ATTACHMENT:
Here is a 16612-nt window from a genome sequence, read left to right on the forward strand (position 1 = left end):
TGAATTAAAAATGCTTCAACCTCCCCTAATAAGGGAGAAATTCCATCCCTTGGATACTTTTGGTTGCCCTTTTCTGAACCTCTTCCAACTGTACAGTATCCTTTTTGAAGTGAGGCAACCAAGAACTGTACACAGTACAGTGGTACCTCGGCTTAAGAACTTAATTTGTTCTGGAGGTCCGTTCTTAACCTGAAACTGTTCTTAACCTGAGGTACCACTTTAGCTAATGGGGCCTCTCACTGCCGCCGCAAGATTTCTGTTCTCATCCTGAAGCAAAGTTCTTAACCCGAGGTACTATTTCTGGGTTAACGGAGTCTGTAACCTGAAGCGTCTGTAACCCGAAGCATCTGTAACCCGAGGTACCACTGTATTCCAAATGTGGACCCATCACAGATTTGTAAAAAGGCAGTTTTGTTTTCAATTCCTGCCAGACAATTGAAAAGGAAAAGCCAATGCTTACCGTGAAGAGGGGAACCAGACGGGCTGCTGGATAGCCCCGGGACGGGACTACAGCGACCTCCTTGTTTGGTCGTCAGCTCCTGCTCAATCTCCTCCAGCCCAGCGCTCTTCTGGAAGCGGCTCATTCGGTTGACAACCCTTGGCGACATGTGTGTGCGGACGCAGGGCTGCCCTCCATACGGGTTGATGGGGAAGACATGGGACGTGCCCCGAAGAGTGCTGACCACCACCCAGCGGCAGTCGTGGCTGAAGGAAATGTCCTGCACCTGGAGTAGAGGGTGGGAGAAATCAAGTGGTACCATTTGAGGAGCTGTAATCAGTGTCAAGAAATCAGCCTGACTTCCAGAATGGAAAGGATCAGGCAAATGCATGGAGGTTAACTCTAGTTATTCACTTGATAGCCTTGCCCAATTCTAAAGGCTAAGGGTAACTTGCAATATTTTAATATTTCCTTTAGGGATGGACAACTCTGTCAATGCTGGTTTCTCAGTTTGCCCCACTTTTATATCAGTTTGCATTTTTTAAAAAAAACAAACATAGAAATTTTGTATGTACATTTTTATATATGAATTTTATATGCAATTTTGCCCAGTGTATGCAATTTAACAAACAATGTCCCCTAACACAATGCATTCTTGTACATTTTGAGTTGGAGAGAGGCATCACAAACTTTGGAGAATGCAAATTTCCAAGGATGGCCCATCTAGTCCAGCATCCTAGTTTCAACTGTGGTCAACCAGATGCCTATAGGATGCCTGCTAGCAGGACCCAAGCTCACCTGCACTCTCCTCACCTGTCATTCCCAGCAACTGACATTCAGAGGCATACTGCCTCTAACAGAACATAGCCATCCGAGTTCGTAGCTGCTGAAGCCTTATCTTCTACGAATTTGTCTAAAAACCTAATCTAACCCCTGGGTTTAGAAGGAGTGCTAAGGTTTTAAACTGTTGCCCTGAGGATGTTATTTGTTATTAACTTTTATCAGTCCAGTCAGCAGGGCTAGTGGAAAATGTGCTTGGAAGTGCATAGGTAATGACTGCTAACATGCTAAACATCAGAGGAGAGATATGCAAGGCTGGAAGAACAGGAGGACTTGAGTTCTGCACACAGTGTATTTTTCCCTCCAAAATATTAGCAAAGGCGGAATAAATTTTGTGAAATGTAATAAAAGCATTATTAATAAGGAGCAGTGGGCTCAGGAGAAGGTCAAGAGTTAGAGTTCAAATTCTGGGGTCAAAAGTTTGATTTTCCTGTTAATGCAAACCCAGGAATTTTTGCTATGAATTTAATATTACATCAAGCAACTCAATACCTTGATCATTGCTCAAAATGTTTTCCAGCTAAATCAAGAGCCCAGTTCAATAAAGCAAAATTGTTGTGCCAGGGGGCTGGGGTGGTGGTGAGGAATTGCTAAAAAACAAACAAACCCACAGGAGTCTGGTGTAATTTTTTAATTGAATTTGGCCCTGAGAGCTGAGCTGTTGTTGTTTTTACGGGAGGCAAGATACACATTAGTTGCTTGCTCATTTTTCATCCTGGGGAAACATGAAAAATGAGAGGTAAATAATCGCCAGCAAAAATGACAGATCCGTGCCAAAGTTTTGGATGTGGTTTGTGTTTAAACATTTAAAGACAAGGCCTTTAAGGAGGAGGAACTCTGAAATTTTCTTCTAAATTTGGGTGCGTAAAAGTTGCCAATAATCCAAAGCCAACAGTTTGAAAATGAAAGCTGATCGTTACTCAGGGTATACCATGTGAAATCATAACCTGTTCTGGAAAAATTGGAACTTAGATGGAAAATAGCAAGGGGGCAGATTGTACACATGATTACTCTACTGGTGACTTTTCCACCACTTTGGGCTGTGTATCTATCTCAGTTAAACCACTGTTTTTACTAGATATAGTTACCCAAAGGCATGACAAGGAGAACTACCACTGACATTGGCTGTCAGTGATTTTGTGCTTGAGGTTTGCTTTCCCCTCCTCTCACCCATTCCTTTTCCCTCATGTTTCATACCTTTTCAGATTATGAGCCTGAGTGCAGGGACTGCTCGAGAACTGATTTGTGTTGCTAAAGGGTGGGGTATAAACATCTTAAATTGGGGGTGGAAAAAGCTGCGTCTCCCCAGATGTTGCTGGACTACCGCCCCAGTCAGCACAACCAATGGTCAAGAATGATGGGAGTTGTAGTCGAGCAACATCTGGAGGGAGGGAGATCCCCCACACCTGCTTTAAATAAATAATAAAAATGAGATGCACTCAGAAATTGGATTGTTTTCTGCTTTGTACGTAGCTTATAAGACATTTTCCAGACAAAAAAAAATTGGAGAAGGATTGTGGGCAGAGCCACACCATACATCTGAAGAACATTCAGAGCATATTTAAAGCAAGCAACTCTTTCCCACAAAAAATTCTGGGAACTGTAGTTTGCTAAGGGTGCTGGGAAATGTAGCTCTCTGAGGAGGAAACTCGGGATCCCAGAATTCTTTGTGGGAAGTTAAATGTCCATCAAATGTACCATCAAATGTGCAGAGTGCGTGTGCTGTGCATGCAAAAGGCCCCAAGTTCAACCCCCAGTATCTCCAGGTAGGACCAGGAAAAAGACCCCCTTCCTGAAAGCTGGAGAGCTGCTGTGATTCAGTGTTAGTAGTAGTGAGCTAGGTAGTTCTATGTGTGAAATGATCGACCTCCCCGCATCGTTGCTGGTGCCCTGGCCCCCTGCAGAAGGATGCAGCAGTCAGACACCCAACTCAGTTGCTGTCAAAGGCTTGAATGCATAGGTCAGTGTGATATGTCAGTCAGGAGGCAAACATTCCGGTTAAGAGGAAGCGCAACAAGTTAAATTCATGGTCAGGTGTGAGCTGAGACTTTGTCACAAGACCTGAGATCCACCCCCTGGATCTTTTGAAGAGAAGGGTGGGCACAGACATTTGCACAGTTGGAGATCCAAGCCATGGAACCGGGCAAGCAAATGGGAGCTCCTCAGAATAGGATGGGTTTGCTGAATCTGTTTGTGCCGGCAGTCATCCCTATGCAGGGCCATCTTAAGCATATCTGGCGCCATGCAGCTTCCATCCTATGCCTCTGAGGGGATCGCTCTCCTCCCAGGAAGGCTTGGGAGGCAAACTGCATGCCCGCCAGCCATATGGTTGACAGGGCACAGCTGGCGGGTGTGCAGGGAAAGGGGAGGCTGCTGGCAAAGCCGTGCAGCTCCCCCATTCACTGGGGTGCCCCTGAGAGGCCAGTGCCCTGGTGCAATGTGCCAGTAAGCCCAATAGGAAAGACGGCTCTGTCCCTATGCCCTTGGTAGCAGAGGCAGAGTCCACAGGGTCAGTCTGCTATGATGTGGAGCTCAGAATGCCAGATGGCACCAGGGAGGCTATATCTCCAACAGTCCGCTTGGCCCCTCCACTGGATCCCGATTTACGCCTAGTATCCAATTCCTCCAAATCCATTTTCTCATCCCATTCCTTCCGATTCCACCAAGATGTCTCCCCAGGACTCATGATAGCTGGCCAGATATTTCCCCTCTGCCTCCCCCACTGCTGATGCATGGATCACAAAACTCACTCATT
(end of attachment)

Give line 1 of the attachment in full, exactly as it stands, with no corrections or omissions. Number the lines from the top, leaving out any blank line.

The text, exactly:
Here is a 16612-nt window from a genome sequence, read left to right on the forward strand (position 1 = left end):